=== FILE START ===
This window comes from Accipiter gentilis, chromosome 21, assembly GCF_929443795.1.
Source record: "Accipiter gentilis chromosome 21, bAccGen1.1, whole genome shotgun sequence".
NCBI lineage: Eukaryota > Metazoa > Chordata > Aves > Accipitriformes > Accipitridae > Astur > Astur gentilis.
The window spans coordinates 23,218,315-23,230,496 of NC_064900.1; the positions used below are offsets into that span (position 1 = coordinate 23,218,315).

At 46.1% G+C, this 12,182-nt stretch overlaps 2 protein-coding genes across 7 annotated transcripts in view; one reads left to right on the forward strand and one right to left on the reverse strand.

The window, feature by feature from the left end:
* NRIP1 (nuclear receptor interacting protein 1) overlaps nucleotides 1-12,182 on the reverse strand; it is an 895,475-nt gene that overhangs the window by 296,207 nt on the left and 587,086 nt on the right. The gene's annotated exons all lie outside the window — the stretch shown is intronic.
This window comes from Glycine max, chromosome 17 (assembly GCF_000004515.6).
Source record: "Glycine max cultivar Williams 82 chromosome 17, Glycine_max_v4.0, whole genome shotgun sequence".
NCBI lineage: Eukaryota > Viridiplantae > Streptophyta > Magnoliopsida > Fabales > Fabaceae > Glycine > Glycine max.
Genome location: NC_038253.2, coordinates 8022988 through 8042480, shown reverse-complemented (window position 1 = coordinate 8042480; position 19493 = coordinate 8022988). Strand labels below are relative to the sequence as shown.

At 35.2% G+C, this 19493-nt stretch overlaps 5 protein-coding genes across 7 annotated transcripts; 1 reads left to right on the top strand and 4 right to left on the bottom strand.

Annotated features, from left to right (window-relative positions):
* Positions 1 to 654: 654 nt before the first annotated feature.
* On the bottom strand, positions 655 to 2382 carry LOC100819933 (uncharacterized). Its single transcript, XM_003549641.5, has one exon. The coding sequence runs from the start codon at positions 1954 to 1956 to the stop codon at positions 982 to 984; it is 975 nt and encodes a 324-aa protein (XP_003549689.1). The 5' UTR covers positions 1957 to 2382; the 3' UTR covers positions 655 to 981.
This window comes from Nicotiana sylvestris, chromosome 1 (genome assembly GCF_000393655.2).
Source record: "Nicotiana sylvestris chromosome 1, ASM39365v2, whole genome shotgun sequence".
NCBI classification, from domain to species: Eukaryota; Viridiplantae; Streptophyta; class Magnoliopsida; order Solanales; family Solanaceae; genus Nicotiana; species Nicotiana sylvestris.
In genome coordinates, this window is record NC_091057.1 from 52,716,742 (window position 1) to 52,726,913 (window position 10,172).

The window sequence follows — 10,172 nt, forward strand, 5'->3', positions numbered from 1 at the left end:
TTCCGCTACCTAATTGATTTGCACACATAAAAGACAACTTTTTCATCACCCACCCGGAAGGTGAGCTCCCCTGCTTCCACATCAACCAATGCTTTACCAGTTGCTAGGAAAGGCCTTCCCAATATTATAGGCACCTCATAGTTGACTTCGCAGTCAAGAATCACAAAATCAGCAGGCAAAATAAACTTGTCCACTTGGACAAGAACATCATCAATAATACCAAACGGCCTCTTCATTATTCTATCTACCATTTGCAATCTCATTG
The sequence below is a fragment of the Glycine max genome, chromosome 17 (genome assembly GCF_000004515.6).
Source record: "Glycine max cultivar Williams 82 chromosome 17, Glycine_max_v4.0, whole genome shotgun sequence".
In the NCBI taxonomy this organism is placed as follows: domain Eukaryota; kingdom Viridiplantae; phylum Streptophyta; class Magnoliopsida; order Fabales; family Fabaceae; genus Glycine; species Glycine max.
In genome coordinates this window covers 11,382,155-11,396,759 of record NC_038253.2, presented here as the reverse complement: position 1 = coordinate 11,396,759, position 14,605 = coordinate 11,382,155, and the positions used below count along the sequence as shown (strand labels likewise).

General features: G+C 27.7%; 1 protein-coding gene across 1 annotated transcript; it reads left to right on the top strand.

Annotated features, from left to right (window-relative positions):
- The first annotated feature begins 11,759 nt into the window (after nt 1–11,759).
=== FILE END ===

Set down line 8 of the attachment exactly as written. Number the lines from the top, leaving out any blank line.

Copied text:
This window comes from Glycine max, chromosome 17 (assembly GCF_000004515.6).